Real estate, alternative real assets and other diversions

Goldmines and landmines in the property market My latest thoughts on global property investment

The Macro View

High rise building with balconies

I am often asked by investors to articulate my ‘philosophy’ of real estate investing. Tough question. My ideal deal is one where it is possible to buy brick and mortar assets at 60–70% of replacement cost. This usually occurs in the aftermath of a banking crisis or economic shock. This was the case in Florida homes in 2009 or Spanish office space in 2010. Another strategy is to ‘buy, fix and sell’. This was my rationale for East Kent homes as a proxy for King’s Cross, the biggest retail and office development complex in Britain since Canary Wharf and the Docklands in the Thatcher era. Now that towns like Ashford and Folkestone are linked to Kings Cross St. Pancreas by high speed link, rents will rise, bank mortgages will rise, commuter traffic and capital values will rise in East Kent.

I believe the private and public property markets are rarely perfectly correlated, offering exceptional, if rare, opportunities for arbitrage in debt instruments or securitised property. Anybody who des not have a diversified portfolio of real estate investment trusts (REITs) is denying themselves the potential to make money in some of the world’s hottest real estate sectors and themes, easily accessed via an interactive brokers or e-Trade electronic brokerage account. For instance, I had profiled Prologis as the ideal New York REIT to benefit from the industrial boom. Prologis was up 28% in 2017. As I assure my parents, both avid property investors, if you think Wharton is expensive, try ignorance! The US desperately needs to build at least 50 million square feet of extra industrial space every year, thanks to the Amazonisation of the world. Even the US Air Force is leasing its vast spaces in Nevada to build mega 1 million square feet distribution and logistics centres. This is a 20% per annum growth opportunity for at least the next three years. Timing and the right entry price are everything in real estate investing, as is real time market intelligence. I avoid brokers and mortgage bankers like the plague, just as I do Third World guys who offer to sell me a BMW 7 series for 50,000 dirhams, quick quick Sahib!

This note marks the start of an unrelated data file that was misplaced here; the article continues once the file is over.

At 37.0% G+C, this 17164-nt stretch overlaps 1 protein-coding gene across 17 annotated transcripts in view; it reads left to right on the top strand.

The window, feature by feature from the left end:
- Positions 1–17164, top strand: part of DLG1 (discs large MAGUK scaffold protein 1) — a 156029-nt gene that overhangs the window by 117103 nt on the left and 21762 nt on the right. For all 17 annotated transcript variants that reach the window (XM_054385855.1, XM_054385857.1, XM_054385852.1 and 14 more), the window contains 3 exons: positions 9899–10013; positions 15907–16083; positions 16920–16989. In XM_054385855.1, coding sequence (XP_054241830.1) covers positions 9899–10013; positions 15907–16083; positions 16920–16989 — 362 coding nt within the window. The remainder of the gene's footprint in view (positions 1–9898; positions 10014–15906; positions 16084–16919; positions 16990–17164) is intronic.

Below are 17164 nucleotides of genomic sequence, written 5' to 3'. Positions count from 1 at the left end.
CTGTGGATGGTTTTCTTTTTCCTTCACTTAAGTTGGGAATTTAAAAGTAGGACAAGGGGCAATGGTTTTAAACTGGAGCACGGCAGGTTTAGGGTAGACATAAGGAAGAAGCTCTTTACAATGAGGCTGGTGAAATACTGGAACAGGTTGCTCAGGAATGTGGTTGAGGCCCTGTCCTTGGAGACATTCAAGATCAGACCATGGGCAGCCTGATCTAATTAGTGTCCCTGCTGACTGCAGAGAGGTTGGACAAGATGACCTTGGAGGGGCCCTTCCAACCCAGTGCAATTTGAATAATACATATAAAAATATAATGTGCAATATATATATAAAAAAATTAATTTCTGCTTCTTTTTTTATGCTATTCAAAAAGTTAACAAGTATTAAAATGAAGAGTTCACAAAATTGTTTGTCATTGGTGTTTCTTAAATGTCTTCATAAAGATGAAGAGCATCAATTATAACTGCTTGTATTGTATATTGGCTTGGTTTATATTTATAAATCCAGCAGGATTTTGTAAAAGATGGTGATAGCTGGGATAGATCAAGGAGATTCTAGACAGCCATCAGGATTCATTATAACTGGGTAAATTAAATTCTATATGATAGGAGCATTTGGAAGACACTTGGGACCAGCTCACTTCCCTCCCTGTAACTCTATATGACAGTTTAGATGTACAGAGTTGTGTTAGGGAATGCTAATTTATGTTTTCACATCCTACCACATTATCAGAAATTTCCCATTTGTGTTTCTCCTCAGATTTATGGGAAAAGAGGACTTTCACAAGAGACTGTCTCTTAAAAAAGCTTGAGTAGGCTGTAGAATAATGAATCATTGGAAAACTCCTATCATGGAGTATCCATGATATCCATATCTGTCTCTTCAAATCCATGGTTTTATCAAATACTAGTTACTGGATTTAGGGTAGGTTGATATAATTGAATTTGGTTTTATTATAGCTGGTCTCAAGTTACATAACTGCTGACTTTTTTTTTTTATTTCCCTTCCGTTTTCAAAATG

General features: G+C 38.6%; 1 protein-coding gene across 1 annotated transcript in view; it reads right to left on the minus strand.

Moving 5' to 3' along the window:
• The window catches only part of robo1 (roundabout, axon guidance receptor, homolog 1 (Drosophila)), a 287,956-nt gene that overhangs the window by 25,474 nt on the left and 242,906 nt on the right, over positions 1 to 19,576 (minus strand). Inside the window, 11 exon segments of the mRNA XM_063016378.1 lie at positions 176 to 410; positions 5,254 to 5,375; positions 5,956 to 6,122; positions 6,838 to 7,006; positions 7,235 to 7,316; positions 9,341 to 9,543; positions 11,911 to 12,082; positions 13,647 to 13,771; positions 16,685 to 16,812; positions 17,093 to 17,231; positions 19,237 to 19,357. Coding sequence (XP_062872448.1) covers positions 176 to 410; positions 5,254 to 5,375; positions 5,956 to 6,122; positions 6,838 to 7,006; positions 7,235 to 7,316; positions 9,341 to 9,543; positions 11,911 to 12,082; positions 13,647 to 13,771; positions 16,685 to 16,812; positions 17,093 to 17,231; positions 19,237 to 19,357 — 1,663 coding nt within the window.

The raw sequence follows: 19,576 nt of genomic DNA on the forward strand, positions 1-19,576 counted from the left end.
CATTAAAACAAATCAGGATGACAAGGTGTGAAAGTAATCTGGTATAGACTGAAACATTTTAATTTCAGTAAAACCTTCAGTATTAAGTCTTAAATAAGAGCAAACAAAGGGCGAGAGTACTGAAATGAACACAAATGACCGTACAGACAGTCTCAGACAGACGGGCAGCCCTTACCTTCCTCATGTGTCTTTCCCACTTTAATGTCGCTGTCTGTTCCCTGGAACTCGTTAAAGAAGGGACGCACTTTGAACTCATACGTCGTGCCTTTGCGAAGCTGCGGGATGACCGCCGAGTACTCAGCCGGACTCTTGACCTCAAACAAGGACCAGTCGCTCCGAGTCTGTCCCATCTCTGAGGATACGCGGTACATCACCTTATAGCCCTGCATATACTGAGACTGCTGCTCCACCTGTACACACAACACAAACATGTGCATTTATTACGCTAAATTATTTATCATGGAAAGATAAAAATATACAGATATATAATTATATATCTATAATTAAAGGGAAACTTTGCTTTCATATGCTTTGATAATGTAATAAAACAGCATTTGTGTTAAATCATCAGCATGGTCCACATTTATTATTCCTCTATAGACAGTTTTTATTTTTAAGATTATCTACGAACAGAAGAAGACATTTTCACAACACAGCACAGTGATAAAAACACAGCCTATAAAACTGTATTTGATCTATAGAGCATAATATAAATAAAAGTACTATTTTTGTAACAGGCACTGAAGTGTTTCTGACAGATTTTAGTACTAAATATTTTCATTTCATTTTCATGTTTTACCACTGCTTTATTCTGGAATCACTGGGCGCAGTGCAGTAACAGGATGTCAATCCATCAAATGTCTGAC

As a partner in Asas Capital, I am proud to have raised the equity capital for a 630 room Park Regis four star hotel that will provide some of the Gulf’s most intelligent (they trusted me and their trust is sacred) investors a 15% cash dividend in US dollars and a potential 200% return on initial capital on the project’s eventual flotation or trade sale. Saudi Arabia wants 5 million extra Umra pilgrims by 2020 but Makkah has barely 12,000 branded four star hotel rooms. This was the macro opportunity of a lifetime and my partners at Asas Capital began work on this project in 2014, when oil was $114 and religious tourism assets dirt cheap.

I absolutely abhor speculative real estate investments or ‘buy to let’ in markets where a developer can arbitrarily raise service fees at will even when rents fall 20–30%. So an AED 2.5 million, 1000 square foot one-bedroom flat rents in the Burj Khalifa for AED 120,000 but service fees are AED 72,000. A 2% net rental yield makes no sense as if I wanted a bank deposit, I would get one.

The Macro View

About Matein Khalid

Matein Khalid

Matein Khalid is Chief Investment Officer of Asas Capital in the DIFC; he is responsible for global investment strategy and the development of the multi family office platform. He has worked in Wall Street money centre banks, securities firms and hedge funds in New York, London, Chicago and Geneva. In addition, he has been an advisor for royal investment offices in the Gulf for 8 years. Mr Khalid has four degrees in finance, economics, banking and international relations from the Wharton School, University of Pennsylvania. He is a director at the American College of Dubai and has taught MBA level courses in commercial/investment banking at the American University of Sharjah and British University of Dubai. He writes the Global Investing columns for Khaleej Times, Gulf Business and Oman Economic Review.

Articles by Matein Khalid

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